The list of accolades that comes with Nikki Giovanni’s name is overwhelming.
She’s earned an unprecedented seven NAACP Image Awards, was nominated for a Grammy and named a finalist for the National Book Award. She was named woman of the year on multiple occasions, won the Langston Hughes Medal and was named one of Oprah Winfrey’s 25 living legends. A South American bat species was named in her honor: Micronycteris giovanniae.
And that’s just to name a few.
On top of that, she’s also a university distinguished professor and has been on the faculty at Virginia Tech since 1987.
Given her vast experience, particularly in the world of literature, it wasn’t a complete surprise that she chose to speak about the power of children’s literature and spirituals for the 21st annual Mary Frances Early Lecture.
Following a statement by President Jere W. Morehead and an introduction from College of Education doctoral candidate Ashley Love, Giovanni spoke virtually on Feb. 2. This Mary Frances Early Lecture also honored the 60th anniversary of desegregation at UGA.
Giovanni explained the sheer power that children’s literature holds and said that children’s books are a great way of integrating important messages into the next generation.
“I’m a big fan of children’s literature because it’s literature that begins for us to understand—for the children to understand—how important they are,” she said. “As they begin to grow, they remember these. They remember what their mothers said, they remember what their grandmother said, and they remember listening to folk tales. But they also remember listening to the songs that were sung.”
Although she spoke in depth about the messaging in classics like “Rapunzel,” “Little Red Riding Hood” and “Snow White,” Giovanni also cited examples of the real wolves we face today, in the form of political turmoil and civil unrest.
We have to look at our story.” — Nikki Giovanni
Giovanni spoke on the devastating legacy of slavery and some reminders of the discrimination the Black community has faced for hundreds of years: the case Plessy v. Ferguson, the murder of 14-year-old Emmett Till in 1955, Rosa Parks’ arrest that same year, and the attack on John Lewis and others as they crossed the Edmund Pettus Bridge in Selma in 1965.
“We have to look at our story,” she said. “We have to look at the folktales. I will be glad when one day, we look at the folktales, and we compare them and put them with the spirituals, because there’s nothing as gracious.”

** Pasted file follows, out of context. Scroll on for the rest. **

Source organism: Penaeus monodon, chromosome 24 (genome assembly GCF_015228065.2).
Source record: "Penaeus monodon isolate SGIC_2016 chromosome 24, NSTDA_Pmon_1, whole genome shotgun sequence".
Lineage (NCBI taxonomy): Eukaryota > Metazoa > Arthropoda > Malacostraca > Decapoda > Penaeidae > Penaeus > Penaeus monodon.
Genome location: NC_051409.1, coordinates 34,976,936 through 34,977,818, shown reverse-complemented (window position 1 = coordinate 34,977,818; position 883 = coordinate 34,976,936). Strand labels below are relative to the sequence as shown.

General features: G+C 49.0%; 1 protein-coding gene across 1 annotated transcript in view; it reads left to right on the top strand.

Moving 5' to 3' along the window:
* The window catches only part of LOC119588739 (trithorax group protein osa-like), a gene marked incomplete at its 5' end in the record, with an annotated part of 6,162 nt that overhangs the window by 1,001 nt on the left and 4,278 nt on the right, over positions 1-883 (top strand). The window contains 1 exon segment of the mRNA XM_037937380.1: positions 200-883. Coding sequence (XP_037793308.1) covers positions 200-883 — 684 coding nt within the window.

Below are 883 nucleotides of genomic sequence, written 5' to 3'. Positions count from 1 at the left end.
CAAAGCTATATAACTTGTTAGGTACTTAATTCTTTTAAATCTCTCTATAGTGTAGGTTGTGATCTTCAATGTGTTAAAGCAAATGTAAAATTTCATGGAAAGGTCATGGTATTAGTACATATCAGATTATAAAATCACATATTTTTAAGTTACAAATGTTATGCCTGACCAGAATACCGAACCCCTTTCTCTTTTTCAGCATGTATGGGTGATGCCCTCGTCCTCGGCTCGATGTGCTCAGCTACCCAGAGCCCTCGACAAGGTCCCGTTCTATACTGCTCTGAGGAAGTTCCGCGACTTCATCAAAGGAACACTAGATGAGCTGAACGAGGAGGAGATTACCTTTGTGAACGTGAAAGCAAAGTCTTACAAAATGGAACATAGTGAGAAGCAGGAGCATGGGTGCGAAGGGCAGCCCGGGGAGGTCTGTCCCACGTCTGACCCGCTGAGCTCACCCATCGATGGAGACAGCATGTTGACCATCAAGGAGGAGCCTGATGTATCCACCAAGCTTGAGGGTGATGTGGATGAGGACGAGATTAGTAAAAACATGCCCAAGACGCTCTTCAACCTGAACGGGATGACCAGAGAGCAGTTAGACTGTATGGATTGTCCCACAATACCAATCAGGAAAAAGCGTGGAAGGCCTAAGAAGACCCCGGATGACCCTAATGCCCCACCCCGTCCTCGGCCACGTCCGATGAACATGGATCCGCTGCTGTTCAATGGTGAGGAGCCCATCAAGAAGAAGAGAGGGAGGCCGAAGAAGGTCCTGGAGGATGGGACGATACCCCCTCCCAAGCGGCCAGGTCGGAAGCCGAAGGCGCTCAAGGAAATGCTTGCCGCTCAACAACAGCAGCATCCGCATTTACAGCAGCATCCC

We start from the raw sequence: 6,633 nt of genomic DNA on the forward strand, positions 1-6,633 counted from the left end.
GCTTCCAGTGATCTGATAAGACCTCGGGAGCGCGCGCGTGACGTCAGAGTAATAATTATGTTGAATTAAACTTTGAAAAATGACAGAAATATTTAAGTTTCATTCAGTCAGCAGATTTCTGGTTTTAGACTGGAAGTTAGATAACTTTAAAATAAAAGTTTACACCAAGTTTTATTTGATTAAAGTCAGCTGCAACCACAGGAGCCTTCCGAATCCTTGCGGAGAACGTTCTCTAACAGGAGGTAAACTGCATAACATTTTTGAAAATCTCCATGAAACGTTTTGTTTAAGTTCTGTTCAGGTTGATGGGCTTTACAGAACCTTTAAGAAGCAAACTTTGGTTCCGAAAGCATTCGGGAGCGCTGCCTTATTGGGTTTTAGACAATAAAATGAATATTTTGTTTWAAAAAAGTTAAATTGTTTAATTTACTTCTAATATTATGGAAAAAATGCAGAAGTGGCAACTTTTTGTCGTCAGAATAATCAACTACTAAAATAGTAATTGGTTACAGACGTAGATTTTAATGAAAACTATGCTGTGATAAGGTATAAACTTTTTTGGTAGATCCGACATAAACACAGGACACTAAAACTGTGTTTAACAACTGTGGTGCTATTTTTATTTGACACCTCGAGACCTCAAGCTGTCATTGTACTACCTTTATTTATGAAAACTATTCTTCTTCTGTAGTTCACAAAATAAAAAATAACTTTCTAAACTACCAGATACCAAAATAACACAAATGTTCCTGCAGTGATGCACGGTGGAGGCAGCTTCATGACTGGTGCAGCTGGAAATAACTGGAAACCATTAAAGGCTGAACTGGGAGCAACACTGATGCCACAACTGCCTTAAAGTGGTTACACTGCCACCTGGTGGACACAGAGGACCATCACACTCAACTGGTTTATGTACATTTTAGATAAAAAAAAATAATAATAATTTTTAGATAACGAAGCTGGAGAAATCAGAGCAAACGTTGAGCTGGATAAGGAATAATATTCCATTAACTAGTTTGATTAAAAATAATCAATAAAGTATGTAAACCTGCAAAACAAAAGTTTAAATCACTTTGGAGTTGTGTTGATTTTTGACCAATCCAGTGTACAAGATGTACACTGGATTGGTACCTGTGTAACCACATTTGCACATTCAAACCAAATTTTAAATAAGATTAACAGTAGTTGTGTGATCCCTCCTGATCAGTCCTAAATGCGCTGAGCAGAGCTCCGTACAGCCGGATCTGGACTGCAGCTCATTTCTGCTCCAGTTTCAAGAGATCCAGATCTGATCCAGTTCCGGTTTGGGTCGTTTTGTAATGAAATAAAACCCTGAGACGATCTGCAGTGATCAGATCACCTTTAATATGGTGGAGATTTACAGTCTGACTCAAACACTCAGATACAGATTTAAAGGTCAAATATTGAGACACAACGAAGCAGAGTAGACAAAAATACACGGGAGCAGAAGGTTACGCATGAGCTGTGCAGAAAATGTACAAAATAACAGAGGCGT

The importance of children’s literature is especially relevant during times of civil unrest, political turmoil and even during a pandemic.
“I want us to appreciate what has been taught and what we are learning,” she said.
Following Giovanni’s lecture, Mary Frances Early also spoke, mentioning her fondness of Giovanni’s poetry and the progress that has been made at UGA during these past decades, particularly since 1962 when Early became the first Black graduate of UGA.
Early said she didn’t attend the graduate school in the ’60s to become the first Black degree recipient from the university. She didn’t earn her degree for UGA, either. Early said she earned that degree for herself and in the hope to inspire a future generation to follow in her footsteps and pursue their dreams.
“I’m pleased that this lecture falls within the confines of the 60th anniversary of UGA’s desegregation because I was part of that desegregation. It was something I felt I had to do,” Early said. “I wanted to help them in their struggle to integrate the university, albeit at the graduate level, and I wanted to help our university to become a place for all … and I have never regretted that decision.”
Both Early and Giovanni recognized that there are still things to be done to bring Early’s vision to life.
“I appreciate that the university invited me to be a part of this celebration of Mary Frances Early, of a college being named for her, because she too has shown us: We are not going to be afraid. We will do what we have to do so we can carry forward,” Giovanni said. “The spirituals teach us so much about the bravery of our people, of the bravery of the people who said, ‘No, we can do better than this.’”